Still, Burbank said, it’s always possible leaders of the Switzerland-based organization could scrap the plan to hold off on naming a 2030 host if they suddenly see they could be left with no options.

“They’ve said, yes, they’re going to put this off. But the reality is, circumstances may change,” the professor said. “That’s kind of the way that organization works, right, is it tends to be driven by the immediacy of whatever’s in front of it.”

So, he said, “if it feels like they really need to get a decision made or they’re going to be in trouble farther down the line, I can absolutely see them changing their mind and coming up with a decision more quickly.”

Burbank said he doesn’t see Utah’s support for the Olympics faltering, but if community leaders backing the bid start to feel strung along, that might make them question why they’re “involved in a game they can’t win.”

Salt Lake City is bidding for either the 2030 or 2034 Winter Games, but the U.S. Olympic and Paralympic Committee recently made it clear it would be financially preferable to host later rather than just 18 months after the 2028 Summer Games in Los Angeles.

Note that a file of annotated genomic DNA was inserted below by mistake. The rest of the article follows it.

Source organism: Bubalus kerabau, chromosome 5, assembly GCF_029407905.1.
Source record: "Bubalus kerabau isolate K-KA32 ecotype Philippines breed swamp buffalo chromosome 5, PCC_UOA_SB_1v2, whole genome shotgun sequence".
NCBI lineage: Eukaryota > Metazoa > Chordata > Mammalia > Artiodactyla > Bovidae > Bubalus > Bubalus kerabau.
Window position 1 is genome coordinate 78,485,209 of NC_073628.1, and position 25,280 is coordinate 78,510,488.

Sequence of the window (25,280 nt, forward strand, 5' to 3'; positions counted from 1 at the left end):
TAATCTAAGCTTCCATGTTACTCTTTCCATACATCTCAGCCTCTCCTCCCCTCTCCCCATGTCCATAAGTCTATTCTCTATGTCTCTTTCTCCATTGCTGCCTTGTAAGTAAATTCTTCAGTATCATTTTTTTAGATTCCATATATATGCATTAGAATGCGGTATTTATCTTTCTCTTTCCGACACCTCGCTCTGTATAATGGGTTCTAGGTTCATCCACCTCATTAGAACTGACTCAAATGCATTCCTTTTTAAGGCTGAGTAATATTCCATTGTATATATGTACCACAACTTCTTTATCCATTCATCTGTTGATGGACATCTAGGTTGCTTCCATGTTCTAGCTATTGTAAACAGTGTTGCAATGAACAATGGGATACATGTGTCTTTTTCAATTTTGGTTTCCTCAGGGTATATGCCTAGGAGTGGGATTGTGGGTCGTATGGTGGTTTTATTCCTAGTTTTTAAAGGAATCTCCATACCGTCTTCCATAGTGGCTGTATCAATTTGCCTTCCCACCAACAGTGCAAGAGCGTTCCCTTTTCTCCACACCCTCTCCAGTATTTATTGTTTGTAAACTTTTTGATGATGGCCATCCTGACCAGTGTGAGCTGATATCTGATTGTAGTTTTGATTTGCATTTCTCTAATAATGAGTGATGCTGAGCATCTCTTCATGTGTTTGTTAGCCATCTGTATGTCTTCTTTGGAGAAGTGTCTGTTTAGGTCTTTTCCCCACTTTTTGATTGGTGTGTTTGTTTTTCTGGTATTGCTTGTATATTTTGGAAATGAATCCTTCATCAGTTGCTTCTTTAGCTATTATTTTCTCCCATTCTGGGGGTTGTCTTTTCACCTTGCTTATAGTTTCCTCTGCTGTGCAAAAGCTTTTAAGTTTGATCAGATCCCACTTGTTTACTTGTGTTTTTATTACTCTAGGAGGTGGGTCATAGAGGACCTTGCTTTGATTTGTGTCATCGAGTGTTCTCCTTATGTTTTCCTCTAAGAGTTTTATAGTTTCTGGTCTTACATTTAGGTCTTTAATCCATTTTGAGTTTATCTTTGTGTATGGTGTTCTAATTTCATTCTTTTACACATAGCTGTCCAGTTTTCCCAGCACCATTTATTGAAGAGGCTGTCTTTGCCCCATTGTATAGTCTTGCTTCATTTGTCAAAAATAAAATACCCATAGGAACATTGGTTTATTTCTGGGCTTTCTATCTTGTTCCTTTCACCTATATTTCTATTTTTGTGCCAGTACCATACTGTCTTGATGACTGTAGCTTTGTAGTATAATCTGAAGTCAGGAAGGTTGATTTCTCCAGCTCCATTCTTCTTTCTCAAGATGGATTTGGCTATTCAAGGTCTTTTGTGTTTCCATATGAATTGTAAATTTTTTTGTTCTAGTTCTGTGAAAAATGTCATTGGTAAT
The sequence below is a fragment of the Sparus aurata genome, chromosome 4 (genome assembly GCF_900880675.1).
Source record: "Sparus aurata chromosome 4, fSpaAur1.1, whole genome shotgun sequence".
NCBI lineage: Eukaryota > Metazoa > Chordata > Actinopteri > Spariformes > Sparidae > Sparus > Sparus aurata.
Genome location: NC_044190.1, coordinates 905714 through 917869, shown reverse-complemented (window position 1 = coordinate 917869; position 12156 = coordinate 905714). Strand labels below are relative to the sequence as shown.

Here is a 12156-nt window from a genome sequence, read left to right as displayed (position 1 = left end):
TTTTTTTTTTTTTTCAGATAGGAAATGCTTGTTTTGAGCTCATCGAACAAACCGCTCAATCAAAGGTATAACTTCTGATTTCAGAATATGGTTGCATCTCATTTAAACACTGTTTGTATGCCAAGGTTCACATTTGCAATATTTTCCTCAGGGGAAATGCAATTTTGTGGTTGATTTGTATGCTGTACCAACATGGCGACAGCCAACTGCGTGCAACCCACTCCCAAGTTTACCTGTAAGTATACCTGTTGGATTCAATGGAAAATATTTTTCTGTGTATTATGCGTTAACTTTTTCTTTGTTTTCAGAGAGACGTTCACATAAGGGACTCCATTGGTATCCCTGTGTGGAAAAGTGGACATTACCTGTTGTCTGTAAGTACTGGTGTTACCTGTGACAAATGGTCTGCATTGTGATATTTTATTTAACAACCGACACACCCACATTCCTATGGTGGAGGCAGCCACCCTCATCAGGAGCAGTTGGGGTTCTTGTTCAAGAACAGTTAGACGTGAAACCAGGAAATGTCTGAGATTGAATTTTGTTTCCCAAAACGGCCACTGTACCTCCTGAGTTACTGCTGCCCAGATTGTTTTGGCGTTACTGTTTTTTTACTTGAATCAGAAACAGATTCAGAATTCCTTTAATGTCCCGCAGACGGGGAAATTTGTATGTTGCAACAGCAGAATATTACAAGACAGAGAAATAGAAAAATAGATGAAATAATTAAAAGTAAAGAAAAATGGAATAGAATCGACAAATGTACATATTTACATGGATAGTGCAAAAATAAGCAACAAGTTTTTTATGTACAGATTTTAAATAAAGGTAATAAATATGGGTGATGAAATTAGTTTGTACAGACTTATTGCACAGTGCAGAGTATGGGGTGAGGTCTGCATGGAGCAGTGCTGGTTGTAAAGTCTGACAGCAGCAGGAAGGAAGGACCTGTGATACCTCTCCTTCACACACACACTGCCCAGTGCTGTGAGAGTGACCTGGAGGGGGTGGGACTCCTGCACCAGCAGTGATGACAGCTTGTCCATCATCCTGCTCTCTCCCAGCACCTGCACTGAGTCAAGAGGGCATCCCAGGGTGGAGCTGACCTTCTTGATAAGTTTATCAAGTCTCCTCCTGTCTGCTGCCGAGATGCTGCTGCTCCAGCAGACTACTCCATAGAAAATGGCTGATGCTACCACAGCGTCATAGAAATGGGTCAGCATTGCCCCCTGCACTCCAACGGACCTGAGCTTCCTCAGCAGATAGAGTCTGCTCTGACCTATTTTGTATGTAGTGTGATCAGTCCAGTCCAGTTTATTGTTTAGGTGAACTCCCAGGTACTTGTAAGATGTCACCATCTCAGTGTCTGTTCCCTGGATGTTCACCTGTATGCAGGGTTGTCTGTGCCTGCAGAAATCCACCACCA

Perelman, who pointed out in his column that the domestic marketing issues with Los Angeles “have been under discussion for a while now,” said the IOC could resolve that sticking point by offering a larger share of international sponsorship revenues.

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With Salt Lake City, he said the IOC has “a really, really, really good, proven — proven — host that’s ready to go, wants the Games, and can deliver. You couldn’t be in a safer pair of hands than Salt Lake City.”

Salt Lake City’s bid team: We’re patient and prepared

Asked about Perelman’s call for the IOC to make a decision on 2030 sooner rather than later, Fraser Bullock, president and CEO of the Salt Lake City-Utah Committee for the Games, said in a statement that each day, bidders “inch closer to a potential award.”

“We understand that bid dynamics are always fluid and can change at any time. However, the constant in this bid process is the strength of a Utah bid. We have incredible support and everything is in place for fantastic Games,” he said.

That’s something the Olympics and Paralympics can count on, Bullock said, praising the IOC.

“We deeply respect the careful thought and oversight of the IOC in the bid. They are true partners and give superb guidance. While we prefer 2034, they know we are ready for either 2030 or 2034,” he said.

Bullock, who has remained active in the Olympic movement since serving as chief operating officer of the 2002 Winter Games, also said he’s learned “to be patient but also to be extremely well prepared to host a future Games. We are both.”

And while he said the hope is that Salt Lake City will be awarded a Winter Games next year, bidders “are also prepared to meet whatever bid process adjustments may occur in the future.”

Bullock also believes Utahns’s support for the bid will remain strong.

“It makes a significant difference when everything is in place and no Utah taxpayer money is required to host the Games,” he said. “And Utah loves the Games.”